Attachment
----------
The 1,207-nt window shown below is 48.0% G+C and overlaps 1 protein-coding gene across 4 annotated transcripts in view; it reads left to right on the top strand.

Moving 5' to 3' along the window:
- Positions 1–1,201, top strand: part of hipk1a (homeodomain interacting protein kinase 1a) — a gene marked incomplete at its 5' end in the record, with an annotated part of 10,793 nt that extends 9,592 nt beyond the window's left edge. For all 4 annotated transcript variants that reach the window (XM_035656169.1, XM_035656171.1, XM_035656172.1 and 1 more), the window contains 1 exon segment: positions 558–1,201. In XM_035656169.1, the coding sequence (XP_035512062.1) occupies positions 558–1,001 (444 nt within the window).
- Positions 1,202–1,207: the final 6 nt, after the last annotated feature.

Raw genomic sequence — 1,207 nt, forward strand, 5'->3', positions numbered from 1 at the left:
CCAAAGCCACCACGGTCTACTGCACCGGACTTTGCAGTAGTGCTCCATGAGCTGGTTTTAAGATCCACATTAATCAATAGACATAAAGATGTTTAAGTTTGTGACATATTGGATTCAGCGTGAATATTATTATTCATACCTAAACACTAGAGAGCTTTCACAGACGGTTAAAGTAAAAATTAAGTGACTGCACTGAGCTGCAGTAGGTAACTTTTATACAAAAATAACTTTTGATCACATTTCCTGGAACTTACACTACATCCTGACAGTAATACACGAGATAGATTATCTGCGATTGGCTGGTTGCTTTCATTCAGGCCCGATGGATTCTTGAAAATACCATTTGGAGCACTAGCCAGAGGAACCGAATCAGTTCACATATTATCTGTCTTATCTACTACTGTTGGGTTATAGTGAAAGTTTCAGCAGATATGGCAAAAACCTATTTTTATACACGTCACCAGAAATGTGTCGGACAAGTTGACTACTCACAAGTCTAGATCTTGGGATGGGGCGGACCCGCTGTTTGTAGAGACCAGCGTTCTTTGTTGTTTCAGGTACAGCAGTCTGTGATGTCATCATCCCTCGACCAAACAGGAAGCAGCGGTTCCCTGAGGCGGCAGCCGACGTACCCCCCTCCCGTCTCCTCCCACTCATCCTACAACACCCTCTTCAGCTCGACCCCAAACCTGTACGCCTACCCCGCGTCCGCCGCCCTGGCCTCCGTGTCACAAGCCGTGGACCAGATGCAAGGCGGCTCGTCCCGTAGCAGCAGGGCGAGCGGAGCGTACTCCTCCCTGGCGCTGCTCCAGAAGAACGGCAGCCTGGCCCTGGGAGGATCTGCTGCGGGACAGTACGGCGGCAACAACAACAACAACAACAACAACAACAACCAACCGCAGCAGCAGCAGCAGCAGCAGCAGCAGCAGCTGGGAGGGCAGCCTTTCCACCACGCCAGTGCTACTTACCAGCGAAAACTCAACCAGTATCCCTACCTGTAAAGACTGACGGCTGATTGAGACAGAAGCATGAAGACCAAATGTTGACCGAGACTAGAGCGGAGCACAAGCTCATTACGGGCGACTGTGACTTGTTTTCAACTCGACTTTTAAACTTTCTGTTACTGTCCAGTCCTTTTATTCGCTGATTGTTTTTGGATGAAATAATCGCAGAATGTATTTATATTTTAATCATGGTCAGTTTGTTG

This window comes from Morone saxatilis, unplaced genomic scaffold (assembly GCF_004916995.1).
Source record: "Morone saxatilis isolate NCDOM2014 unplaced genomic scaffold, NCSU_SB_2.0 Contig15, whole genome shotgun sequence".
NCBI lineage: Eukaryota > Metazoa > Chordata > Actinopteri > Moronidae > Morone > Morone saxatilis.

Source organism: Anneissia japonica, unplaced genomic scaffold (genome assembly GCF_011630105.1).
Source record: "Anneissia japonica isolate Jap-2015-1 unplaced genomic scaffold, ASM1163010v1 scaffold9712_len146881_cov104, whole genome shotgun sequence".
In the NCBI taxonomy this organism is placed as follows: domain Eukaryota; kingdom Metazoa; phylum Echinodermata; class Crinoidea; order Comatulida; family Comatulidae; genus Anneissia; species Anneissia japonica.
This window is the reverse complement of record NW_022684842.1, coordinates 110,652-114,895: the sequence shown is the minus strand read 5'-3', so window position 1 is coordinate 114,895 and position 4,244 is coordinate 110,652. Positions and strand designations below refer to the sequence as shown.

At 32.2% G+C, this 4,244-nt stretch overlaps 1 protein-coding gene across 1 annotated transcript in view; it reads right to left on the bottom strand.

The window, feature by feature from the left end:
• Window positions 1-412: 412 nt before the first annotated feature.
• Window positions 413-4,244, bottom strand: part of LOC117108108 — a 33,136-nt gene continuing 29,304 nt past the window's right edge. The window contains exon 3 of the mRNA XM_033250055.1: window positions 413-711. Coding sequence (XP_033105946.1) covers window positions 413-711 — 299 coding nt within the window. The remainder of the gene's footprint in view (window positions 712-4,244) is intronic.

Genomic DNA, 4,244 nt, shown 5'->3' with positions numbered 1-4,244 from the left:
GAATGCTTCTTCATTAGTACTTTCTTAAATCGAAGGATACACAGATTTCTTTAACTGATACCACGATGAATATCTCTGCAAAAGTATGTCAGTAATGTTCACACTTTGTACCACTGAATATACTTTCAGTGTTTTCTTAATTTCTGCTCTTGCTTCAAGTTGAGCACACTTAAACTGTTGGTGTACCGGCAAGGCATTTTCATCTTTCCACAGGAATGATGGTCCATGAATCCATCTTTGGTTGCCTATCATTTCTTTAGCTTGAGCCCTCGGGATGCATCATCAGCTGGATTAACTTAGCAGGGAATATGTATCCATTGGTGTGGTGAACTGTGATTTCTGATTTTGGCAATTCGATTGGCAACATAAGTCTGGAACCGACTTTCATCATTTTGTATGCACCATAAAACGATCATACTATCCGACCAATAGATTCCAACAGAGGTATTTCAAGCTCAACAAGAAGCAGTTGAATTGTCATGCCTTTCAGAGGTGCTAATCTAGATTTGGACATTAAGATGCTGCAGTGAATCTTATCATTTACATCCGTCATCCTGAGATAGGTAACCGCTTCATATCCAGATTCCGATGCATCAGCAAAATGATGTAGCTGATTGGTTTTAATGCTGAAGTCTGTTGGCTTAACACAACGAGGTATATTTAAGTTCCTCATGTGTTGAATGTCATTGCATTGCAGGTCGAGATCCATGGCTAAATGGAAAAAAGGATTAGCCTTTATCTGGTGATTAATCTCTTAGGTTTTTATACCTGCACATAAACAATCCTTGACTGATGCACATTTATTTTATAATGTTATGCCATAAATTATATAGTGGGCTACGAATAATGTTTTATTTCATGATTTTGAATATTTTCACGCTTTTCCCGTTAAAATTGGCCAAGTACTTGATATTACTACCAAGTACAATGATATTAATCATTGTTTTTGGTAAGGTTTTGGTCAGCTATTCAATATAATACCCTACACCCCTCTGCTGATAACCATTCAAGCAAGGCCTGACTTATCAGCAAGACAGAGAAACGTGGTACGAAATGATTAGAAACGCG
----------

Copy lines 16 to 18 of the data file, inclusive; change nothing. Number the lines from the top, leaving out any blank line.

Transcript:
• Window positions 1-412: 412 nt before the first annotated feature.
• Window positions 413-4,244, bottom strand: part of LOC117108108 — a 33,136-nt gene continuing 29,304 nt past the window's right edge. The window contains exon 3 of the mRNA XM_033250055.1: window positions 413-711. Coding sequence (XP_033105946.1) covers window positions 413-711 — 299 coding nt within the window. The remainder of the gene's footprint in view (window positions 712-4,244) is intronic.

Genomic DNA, 4,244 nt, shown 5'->3' with positions numbered 1-4,244 from the left: